Due to the nature of construction, it is common for longitudinal joints in asphalt pavements to have lower densities and higher permeabilities than the main portions of the pavement lanes. To address this concern, many states employ joint sealant techniques such as fog seals or void reducing asphalt membranes (VRAM). Qualitative evidence in Indiana appears to indicate that longitudinal joint lives have been improved by the use of joint sealers and adhesives, but the specific materials and application rates used to treat longitudinal joints has not been quantitatively investigated. This research aims to specifically investigate the fog seal materials and application rates specified for use on longitudinal joints in Indiana and to compare the performance of fog seal and VRAM treatments in order to provide guidelines for future joint sealant treatments. These objectives were accomplished by employing laboratory testing of both laboratory prepared specimens and field samples.

The research performed on the laboratory specimens found the application of fog seals can improve the performance of the longitudinal joints with respect to permeability. While the permeability was affected by the presence of a fog seal treatment, the benefits were irrespective of the specific fog seal material. The results also indicate that the fog seal should be reapplied at 5-7 year intervals.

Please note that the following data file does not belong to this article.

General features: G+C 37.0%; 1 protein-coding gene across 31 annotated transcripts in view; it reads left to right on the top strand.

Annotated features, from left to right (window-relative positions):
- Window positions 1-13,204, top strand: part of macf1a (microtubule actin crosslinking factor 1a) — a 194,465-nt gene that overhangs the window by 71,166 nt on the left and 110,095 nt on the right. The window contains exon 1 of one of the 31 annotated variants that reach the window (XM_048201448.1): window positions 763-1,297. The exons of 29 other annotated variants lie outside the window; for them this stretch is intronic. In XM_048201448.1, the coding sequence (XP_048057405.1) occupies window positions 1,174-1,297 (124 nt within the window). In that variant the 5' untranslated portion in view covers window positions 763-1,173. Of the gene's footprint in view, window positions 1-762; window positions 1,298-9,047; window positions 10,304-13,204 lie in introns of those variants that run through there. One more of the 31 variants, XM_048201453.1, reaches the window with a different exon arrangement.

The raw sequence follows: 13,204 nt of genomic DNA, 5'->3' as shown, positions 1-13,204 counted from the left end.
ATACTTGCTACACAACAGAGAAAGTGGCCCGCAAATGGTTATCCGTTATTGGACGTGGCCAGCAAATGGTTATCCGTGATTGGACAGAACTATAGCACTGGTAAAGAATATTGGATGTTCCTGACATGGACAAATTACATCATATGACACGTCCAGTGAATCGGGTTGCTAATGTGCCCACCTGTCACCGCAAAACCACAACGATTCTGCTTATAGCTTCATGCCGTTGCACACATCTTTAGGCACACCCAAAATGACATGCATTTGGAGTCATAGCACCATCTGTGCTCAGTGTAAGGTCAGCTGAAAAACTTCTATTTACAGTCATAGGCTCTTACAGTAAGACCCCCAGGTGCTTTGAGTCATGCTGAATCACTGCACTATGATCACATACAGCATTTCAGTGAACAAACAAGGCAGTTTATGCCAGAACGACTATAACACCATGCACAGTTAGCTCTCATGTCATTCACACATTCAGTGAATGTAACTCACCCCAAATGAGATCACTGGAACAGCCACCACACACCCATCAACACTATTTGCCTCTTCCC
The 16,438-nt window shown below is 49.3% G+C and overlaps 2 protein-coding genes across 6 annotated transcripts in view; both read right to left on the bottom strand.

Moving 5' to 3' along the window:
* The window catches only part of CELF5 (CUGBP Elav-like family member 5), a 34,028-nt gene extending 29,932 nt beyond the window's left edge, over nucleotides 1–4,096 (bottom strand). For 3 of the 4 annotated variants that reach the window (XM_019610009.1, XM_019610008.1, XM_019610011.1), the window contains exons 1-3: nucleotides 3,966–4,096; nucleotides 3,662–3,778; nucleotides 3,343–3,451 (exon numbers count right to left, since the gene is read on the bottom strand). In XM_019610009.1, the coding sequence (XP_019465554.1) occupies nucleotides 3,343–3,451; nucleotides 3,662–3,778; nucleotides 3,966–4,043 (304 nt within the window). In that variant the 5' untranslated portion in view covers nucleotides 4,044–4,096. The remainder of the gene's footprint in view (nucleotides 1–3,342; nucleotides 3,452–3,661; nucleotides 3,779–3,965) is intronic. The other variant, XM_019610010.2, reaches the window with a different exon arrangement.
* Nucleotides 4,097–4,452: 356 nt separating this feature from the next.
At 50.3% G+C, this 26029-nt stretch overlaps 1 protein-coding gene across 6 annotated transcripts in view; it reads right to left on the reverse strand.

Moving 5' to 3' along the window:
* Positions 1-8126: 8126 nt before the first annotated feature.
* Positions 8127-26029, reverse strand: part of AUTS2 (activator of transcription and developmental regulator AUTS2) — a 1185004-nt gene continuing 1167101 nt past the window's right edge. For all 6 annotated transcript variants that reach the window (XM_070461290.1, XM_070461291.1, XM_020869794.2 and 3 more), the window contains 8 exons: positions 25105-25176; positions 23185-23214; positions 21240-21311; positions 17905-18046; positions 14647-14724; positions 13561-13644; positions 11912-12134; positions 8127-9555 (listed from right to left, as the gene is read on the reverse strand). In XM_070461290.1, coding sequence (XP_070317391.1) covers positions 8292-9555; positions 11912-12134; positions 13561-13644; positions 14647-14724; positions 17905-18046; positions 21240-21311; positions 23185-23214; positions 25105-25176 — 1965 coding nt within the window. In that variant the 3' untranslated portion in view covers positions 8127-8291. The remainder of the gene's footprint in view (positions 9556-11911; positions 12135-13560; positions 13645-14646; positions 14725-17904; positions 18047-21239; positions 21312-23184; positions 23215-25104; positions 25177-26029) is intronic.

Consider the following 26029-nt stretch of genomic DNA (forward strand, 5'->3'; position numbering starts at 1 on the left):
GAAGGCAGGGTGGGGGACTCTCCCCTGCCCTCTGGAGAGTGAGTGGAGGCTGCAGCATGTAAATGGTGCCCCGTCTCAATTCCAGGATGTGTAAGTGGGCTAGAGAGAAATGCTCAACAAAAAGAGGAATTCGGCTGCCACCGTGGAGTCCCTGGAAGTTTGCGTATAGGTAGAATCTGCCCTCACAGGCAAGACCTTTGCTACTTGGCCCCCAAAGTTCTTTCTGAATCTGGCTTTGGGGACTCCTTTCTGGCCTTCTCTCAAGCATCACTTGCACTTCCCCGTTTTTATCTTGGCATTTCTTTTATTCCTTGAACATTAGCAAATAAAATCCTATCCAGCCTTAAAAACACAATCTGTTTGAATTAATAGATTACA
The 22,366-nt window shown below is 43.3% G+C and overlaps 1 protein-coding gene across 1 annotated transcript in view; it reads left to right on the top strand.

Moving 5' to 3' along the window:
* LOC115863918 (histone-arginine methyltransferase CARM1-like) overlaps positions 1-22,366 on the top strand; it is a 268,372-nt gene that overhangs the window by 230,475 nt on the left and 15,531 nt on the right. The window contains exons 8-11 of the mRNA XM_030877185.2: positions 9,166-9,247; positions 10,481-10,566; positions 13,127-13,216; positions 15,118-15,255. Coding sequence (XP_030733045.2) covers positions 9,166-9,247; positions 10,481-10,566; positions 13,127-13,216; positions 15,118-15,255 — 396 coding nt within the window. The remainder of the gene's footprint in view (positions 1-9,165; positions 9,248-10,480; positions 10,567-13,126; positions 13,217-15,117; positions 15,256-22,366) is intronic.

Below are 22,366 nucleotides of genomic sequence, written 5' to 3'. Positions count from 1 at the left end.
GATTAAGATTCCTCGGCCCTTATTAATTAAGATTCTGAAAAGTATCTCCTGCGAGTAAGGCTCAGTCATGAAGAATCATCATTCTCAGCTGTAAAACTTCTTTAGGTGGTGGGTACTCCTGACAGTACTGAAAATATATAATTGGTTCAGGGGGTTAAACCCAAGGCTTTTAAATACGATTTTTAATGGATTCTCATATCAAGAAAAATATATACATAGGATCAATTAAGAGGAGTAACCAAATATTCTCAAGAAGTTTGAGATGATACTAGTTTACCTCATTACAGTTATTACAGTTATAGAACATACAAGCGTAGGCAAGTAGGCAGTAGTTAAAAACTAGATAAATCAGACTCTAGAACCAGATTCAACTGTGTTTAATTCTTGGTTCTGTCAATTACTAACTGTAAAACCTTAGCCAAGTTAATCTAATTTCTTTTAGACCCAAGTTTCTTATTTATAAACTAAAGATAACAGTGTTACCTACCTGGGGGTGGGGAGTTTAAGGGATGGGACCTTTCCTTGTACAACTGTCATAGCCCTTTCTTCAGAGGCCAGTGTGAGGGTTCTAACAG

The data from the field samples indicated that the VRAM samples had on average higher air void contents than did the SS-1h fog seal samples. Additionally, the VRAM samples had permeability coefficients that were statistically higher than the SS-1h fog seal samples. These differences may be attributable to the lack of VRAM migration up into the asphalt surface mixture. While the SS-1h fog seal treatment appears to have better performance than the VRAM, the effectiveness of the treatments over time is not known.

Report Number



longitudinal joints, fog seal, joint permeability, asphalt pavement

SPR Number


Performing Organization

Joint Transportation Research Program

Publisher Place

West Lafayette, Indiana

Date of this Version